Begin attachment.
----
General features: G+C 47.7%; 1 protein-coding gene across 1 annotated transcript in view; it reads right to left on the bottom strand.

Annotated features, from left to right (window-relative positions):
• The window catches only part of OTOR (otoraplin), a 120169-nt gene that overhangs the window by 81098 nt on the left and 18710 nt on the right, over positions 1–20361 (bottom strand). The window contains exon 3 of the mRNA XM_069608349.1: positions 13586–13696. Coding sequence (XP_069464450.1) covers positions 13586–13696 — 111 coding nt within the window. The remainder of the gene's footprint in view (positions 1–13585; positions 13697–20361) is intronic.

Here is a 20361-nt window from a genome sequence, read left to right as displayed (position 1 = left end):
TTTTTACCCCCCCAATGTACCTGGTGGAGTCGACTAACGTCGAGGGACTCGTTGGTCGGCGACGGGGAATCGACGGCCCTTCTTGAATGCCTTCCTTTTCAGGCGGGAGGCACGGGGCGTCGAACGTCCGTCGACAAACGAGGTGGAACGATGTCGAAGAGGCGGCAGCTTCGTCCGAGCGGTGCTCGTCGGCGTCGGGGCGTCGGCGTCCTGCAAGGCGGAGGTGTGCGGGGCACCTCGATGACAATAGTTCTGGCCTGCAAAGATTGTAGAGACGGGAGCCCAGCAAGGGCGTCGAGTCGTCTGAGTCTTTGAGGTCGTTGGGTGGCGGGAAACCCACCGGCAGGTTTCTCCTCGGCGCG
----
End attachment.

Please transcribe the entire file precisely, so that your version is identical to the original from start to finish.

General features: G+C 47.7%; 1 protein-coding gene across 1 annotated transcript in view; it reads right to left on the bottom strand.

Annotated features, from left to right (window-relative positions):
• The window catches only part of OTOR (otoraplin), a 120169-nt gene that overhangs the window by 81098 nt on the left and 18710 nt on the right, over positions 1–20361 (bottom strand). The window contains exon 3 of the mRNA XM_069608349.1: positions 13586–13696. Coding sequence (XP_069464450.1) covers positions 13586–13696 — 111 coding nt within the window. The remainder of the gene's footprint in view (positions 1–13585; positions 13697–20361) is intronic.

Here is a 20361-nt window from a genome sequence, read left to right as displayed (position 1 = left end):
TTTTTACCCCCCCAATGTACCTGGTGGAGTCGACTAACGTCGAGGGACTCGTTGGTCGGCGACGGGGAATCGACGGCCCTTCTTGAATGCCTTCCTTTTCAGGCGGGAGGCACGGGGCGTCGAACGTCCGTCGACAAACGAGGTGGAACGATGTCGAAGAGGCGGCAGCTTCGTCCGAGCGGTGCTCGTCGGCGTCGGGGCGTCGGCGTCCTGCAAGGCGGAGGTGTGCGGGGCACCTCGATGACAATAGTTCTGGCCTGCAAAGATTGTAGAGACGGGAGCCCAGCAAGGGCGTCGAGTCGTCTGAGTCTTTGAGGTCGTTGGGTGGCGGGAAACCCACCGGCAGGTTTCTCCTCGGCGCG